Robotic Process Automation:
What RPA’s Rapid Growth in Popularity Means for Finance and Accounting
Posted on October 5, 2017 by Liang McIntosh-Yee
Automation is the best method to make your business more competitive today.
When leaders realize that they can scale operations at minimal expense using software, they usually buy in immediately, pushed by the demand to remain competitive. Robotic Process Automation (RPA) is especially popular for business operations since it can handle the basic and mundane administrative tasks required to run a business.
In recent years, RPA has gained attention as one of the top instances of artificial intelligence in use today. One study found that business processes are still outdated, with two-thirds of professionals surveyed admitting they rely heavily on spreadsheets for their financial efforts. Unfortunately, this comes at a cost, since only 20 percent of those surveyed said they are satisfied with their current account closing process.
With those survey results, it’s no surprise that automation is especially popular in finance and accounting.
Here are a few ways RPA will change finance and accounting functions in businesses in the coming years.
Organizations face increasing pressure to save money while also increasing productivity. In previous generations, this would have been impossible, but RPA has made it easier. There are many cloud-based solutions available for a monthly fee, allowing businesses to reduce salaried staff and move paperwork through much more quickly.
It’s important that businesses maximize their ROI when implementing these solutions, primarily through setting a strategy rather than deploying a solution blindly.
Improved Customer and Vendor Relationships
In addition to cost and efficiency, RPA also speeds up processing time, which lets businesses better serve their customer base. When an accounts payable invoice takes a while to process, vendors can get frustrated, causing an interruption that can delay the service or products that companies, in turn, supplies to their customers.
Errors and slowdowns in issuing billing invoices can also create friction with customers, potentially leading them to choose to go with a competitor. When operations run smoothly, employees have the support they need to best serve their customers. As a result, that business will be seen as a well-oiled machine that can be trusted to stand behind the work they provide, which is a bonus for a company that hopes to grow.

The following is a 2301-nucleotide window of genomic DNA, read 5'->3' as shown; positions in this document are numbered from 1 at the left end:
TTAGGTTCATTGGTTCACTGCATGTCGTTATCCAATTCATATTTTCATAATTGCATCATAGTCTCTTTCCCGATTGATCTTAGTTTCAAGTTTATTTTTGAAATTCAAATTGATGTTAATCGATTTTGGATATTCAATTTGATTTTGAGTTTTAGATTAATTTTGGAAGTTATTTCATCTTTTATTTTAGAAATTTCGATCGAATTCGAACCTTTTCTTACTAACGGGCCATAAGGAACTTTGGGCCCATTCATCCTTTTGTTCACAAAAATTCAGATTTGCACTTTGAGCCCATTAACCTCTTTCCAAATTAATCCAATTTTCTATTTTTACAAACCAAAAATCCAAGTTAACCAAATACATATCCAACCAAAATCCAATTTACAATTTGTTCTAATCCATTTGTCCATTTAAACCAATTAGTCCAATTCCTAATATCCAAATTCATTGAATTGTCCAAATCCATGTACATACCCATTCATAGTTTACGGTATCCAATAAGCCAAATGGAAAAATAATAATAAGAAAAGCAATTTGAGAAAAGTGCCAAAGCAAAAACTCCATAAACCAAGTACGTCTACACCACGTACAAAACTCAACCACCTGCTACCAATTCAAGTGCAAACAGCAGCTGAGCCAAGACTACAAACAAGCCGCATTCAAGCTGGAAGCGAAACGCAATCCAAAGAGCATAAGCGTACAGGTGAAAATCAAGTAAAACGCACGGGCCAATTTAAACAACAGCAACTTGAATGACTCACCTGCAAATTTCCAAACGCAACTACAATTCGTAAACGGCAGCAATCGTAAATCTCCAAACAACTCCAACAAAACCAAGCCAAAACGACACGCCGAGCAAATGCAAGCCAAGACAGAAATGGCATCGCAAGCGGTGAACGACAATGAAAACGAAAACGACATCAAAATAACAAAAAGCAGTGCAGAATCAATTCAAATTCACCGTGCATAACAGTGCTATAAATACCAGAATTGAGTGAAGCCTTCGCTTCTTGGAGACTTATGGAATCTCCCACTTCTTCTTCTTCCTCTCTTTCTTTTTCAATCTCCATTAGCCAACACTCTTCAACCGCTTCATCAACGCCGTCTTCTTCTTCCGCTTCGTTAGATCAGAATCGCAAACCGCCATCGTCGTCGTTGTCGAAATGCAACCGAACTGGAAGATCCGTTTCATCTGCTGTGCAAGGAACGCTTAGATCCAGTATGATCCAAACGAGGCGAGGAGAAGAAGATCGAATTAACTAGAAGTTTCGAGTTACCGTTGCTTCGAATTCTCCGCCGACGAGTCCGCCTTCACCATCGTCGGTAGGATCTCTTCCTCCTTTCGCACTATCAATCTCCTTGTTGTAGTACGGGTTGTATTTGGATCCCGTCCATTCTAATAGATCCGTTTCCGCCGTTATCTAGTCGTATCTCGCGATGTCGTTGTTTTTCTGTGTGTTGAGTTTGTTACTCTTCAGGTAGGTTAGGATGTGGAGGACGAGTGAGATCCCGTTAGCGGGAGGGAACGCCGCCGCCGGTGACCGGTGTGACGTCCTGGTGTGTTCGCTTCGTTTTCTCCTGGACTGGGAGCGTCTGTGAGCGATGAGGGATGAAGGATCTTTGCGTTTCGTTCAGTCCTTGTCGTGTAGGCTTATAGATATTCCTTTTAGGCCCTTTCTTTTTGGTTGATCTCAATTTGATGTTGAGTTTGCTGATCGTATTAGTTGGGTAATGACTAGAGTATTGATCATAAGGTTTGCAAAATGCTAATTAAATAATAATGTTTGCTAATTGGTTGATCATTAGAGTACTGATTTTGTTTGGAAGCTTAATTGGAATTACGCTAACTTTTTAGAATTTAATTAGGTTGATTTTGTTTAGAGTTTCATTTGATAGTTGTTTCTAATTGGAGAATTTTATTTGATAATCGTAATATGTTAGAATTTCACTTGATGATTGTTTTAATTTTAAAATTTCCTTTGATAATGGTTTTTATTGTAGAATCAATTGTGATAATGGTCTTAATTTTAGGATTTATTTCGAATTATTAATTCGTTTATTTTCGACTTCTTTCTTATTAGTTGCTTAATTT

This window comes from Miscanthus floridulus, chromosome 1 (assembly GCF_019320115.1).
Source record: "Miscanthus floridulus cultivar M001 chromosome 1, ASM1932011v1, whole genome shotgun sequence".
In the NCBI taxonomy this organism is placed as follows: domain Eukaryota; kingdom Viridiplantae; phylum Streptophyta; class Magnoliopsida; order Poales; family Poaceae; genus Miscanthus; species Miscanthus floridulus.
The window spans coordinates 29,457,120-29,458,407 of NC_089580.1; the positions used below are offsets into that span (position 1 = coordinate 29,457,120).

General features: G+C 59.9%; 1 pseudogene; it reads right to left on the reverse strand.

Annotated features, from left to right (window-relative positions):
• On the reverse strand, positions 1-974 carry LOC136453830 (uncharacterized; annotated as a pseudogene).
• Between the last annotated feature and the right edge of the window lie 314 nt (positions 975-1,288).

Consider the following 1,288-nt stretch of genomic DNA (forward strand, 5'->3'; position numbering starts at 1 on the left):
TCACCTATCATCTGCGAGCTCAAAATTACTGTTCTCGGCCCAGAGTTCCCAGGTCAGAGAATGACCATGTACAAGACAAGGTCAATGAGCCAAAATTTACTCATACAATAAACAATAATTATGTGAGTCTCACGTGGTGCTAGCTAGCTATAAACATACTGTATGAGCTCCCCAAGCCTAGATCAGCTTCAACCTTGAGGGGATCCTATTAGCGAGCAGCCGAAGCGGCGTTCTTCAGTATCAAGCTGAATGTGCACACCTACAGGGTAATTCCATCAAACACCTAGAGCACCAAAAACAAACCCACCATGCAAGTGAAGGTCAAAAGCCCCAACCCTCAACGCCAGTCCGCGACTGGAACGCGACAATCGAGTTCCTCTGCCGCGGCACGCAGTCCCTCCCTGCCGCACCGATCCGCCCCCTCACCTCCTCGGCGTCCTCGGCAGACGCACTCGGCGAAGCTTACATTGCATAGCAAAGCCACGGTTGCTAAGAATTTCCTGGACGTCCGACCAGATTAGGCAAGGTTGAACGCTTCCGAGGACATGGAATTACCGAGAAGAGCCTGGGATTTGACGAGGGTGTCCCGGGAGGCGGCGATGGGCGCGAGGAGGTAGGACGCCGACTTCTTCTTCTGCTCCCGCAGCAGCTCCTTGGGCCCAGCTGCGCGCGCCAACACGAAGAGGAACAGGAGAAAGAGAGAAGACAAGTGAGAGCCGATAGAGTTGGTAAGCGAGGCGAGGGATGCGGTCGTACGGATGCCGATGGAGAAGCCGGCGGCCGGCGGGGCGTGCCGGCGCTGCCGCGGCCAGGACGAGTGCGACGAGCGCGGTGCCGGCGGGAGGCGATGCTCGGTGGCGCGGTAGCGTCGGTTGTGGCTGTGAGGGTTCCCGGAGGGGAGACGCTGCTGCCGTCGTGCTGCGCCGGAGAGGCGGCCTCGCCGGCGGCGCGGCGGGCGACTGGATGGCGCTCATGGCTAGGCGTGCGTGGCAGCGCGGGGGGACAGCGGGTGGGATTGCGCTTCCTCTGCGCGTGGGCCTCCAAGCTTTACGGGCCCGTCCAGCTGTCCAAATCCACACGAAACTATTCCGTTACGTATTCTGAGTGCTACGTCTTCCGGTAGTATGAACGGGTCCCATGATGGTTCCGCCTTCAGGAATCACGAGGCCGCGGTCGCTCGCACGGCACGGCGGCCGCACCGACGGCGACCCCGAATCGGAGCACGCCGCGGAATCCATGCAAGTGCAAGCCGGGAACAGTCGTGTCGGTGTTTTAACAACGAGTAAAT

Workers will need to adapt
We have to face the fact that countries are going to lose jobs to robotics. The only question that needs to be answered is which country will create and own the best robotic technology and have the infrastructure necessary to enable it.
Workers will still be needed. However, as technology evolves the automation will change the type of skills people will need in the workplace.
This also holds true for finance and accounting, with experts urging businesses to always ensure a human is available to oversee RPA processes. Whether conducted by humans or software, accounting errors are not completely unavoidable and they can be costly.
Businesses can suffer significant financial losses from only one of these errors, as well as reputation damage that costs them for many years. In addition to assigning personnel to the task, businesses should document their processes so that each employee has a guide to follow.
RPA is an important force in the way businesses manage their finance and accounting operations. By understanding the difference it can make in the way they process invoices and gather payments from customers, companies can position themselves to remain competitive.
Moving forward, RPA will become an even more important part of daily operations, with businesses required to automate in order to win customers and grow.
“So what should we tell our children? That to stay ahead, you need to focus on your ability to continuously adapt, engage with others in that process, and most importantly retain your core sense of identity and values. For students, it’s not just about acquiring knowledge, but about how to learn. For the rest of us, we should remember that intellectual complacency is not our friend and that learning – not just new things but new ways of thinking – is a life-long endeavor.”
Blair Sheppard Global Leader, Strategy and Leadership Development, PwC
Read more about the impact of automation and the workforce of the future.